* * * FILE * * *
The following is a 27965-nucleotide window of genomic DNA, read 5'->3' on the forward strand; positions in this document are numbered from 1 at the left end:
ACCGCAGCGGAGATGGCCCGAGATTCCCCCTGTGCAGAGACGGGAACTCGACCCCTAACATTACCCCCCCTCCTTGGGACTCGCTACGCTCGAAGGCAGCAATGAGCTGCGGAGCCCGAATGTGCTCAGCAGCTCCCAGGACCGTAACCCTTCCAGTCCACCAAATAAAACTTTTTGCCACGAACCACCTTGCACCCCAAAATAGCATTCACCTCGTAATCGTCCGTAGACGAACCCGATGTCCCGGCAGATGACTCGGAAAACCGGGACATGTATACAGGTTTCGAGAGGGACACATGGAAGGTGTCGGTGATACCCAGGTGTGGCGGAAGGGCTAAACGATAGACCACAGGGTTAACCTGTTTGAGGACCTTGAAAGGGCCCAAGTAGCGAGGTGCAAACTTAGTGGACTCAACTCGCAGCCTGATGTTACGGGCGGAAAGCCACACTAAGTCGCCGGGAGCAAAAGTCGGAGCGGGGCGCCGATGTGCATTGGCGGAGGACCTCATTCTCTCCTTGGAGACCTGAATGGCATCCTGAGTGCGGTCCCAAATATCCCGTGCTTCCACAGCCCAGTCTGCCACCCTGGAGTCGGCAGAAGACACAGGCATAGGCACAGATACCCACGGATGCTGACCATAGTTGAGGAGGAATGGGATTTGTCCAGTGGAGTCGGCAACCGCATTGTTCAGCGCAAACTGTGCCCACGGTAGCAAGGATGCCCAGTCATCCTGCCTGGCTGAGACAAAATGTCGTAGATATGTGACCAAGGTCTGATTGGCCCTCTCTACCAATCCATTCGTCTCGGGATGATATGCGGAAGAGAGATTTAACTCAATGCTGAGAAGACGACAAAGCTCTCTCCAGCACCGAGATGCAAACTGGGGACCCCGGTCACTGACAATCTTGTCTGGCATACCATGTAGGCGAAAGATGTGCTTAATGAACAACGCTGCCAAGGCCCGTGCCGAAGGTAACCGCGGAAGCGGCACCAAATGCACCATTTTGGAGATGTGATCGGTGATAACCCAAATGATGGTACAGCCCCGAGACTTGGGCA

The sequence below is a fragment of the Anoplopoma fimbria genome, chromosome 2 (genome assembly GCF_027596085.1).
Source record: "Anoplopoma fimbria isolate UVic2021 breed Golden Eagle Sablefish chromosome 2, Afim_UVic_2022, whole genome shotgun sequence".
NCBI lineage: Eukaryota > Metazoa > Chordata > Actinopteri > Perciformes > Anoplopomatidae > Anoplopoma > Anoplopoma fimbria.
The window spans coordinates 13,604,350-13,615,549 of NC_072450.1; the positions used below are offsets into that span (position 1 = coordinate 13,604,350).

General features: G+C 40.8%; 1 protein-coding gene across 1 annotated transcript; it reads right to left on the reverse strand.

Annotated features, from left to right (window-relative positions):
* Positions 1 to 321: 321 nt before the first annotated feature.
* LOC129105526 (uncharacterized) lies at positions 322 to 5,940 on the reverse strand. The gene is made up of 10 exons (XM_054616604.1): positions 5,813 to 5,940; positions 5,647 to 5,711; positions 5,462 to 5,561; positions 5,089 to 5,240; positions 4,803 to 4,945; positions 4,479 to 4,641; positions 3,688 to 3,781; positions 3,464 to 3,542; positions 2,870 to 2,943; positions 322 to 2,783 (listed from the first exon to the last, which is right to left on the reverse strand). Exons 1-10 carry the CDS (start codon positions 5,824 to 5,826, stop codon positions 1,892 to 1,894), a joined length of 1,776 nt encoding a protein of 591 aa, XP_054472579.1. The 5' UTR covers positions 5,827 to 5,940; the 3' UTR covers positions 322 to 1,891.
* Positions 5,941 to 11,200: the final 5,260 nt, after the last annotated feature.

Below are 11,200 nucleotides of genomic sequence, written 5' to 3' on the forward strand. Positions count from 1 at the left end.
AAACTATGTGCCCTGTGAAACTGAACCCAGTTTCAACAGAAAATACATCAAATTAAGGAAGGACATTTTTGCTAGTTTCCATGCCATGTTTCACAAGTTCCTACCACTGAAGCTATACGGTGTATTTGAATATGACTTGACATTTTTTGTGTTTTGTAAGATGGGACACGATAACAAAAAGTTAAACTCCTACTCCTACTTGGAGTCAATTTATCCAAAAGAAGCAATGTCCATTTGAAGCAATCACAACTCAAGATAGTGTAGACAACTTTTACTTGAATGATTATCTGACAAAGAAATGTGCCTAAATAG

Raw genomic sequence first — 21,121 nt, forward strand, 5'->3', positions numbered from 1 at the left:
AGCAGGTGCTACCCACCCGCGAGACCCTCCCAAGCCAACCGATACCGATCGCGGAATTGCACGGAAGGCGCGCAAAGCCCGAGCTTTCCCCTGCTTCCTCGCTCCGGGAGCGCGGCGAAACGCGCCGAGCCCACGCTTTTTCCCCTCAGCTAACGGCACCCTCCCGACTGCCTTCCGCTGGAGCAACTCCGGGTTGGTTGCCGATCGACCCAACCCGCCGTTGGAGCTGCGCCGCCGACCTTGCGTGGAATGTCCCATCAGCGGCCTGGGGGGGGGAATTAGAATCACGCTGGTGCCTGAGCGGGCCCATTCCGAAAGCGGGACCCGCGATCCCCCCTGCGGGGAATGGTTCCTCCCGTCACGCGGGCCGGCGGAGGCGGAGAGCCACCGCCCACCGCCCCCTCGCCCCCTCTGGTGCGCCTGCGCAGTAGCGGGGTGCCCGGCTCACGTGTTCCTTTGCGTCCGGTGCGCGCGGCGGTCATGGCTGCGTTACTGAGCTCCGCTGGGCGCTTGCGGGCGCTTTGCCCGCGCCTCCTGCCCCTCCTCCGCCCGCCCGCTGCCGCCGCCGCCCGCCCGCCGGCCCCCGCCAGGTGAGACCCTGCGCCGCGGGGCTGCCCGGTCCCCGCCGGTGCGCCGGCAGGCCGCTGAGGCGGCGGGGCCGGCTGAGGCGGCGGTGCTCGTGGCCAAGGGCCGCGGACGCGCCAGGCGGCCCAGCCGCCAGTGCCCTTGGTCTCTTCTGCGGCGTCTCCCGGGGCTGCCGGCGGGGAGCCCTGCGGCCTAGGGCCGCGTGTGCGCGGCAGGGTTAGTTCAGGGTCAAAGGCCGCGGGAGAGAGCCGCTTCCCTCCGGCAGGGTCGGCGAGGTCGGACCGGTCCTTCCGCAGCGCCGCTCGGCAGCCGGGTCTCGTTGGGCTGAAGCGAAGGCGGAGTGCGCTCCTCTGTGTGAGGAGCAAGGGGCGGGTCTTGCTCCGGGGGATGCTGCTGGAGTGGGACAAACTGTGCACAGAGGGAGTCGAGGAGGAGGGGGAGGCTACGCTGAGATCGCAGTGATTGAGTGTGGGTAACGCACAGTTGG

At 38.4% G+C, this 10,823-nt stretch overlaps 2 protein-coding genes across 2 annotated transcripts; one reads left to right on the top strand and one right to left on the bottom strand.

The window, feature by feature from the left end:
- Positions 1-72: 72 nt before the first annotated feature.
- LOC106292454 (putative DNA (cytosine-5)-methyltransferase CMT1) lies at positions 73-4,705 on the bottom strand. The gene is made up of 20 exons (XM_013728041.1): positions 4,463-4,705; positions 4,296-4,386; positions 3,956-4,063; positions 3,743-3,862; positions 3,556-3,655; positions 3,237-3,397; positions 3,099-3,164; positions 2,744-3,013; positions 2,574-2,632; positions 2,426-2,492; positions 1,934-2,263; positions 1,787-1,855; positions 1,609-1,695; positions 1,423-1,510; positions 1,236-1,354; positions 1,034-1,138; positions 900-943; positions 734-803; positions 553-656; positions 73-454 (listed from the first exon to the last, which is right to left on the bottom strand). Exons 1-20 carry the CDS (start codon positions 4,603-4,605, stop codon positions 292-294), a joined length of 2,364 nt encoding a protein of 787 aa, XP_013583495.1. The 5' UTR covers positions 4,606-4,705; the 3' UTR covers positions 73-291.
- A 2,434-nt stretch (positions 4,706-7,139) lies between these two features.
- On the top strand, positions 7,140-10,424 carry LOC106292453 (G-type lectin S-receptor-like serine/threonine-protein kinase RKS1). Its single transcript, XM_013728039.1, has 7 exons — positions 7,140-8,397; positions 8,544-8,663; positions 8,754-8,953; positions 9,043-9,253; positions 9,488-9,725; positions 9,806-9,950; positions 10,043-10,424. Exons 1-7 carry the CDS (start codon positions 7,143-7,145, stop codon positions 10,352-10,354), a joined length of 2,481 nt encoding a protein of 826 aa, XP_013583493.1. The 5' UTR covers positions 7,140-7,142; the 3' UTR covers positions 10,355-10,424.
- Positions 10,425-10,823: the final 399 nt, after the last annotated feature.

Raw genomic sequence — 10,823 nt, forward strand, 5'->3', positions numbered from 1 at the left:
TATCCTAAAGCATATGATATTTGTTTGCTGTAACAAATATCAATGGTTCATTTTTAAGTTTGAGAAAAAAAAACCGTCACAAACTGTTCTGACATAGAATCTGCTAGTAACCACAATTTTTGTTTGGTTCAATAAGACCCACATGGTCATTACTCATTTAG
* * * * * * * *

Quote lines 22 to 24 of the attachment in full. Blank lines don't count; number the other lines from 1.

- Positions 10,425-10,823: the final 399 nt, after the last annotated feature.

Raw genomic sequence — 10,823 nt, forward strand, 5'->3', positions numbered from 1 at the left:
TATCCTAAAGCATATGATATTTGTTTGCTGTAACAAATATCAATGGTTCATTTTTAAGTTTGAGAAAAAAAAACCGTCACAAACTGTTCTGACATAGAATCTGCTAGTAACCACAATTTTTGTTTGGTTCAATAAGACCCACATGGTCATTACTCATTTAG